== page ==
But as he had earlier explained to The Independent, one problem with betting was the vast amount of wishful thinking that went on. And in this contest, he said: “I think there’s something to be considered in the fact that the most affluent sections of society were generally behind Remain.

“Maybe there just aren’t enough dispassionate investors out there to correct that possible bias, even in a multi-million pound market like the EU Referendum.”

Meanwhile, Nate Silver’s gives her a 64.9% chance of winning, according to the polls, and his “polls-plus” analysis, which includes historical, economic, and other factors.

What about the actual polls? Well, RealClearPolitics does an average of recent reliable polls, and they say Hillary is now up by only 1.7%, which is within the margin of error. More importantly, put in terms of probability, she’s given only a 47% chance of winning, to Trump’s 45.3% chance. And just like Brexit, it will be up to the “undecideds” to decide this election.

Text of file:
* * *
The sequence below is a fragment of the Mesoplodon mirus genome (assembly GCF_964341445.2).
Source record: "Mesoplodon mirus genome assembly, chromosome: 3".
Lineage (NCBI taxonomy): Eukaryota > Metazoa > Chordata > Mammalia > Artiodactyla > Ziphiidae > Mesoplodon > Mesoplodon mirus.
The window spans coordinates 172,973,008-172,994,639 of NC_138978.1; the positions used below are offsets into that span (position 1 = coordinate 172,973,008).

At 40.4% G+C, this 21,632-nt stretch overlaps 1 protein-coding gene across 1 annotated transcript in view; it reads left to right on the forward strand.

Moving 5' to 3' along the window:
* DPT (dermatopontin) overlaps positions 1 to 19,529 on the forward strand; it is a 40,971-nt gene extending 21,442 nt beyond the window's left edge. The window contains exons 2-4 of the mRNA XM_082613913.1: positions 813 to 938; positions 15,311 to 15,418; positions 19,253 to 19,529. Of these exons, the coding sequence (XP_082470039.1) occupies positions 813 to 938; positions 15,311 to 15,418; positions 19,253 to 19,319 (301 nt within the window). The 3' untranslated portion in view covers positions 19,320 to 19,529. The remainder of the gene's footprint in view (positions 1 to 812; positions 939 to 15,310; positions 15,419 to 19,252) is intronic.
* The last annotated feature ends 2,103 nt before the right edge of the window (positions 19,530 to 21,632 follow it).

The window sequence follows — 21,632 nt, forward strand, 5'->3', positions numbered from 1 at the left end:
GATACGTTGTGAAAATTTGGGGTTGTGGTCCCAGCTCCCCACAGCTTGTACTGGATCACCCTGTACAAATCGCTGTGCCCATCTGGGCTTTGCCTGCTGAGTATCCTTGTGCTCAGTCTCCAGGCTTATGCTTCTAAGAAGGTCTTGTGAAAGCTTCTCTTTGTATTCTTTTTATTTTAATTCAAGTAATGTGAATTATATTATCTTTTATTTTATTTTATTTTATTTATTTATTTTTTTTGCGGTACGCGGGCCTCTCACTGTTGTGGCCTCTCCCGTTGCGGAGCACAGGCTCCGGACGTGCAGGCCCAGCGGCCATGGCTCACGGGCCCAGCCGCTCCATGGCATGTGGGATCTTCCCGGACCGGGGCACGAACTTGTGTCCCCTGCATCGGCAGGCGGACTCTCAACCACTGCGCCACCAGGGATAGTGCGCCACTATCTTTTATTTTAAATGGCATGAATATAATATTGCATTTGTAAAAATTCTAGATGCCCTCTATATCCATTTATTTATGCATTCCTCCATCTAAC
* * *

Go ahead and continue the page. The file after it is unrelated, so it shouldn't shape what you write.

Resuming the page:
Then. . .what about the “Brexit effect”? Well, as it turns out, Hillary has her own “Brexit effect.”

One would expect voters from the heavily Democratic Brooklyn neighborhood of Cobble Hill to pick presidential candidate Hillary Clinton in the Nov. 8 general election. Just don’t expect them to advertise it.

Like lawns and windowsills in liberal pockets across the country, much of the neighborhood is bereft of pro-Clinton signage in the final weeks before the election. It’s a stark contrast to the 2012 and 2008 campaigns, when President Barack Obama whipped up a frenzy of support from Democrats and his signature “Hope” and “Forward” signs were ubiquitous.

The scarcity of lawn and window signs is an indication of the Democratic nominee’s struggle to generate enthusiasm among left-leaning voters, a challenge that’s borne out in polling data, and could potentially haunt her if voters fail to turn out on election day.

I am not surprised. I’ve seen more than a half-century of presidential elections, and this is the only one in which people don’t seem to want to show for whom they are voting. I don’t remember seeing a single yard sign in the city where I live, nor in my travels. Everybody seems to hate both candidates. And that has made voting in this election a real “Sophie’s Choice” (from the movie of the same name).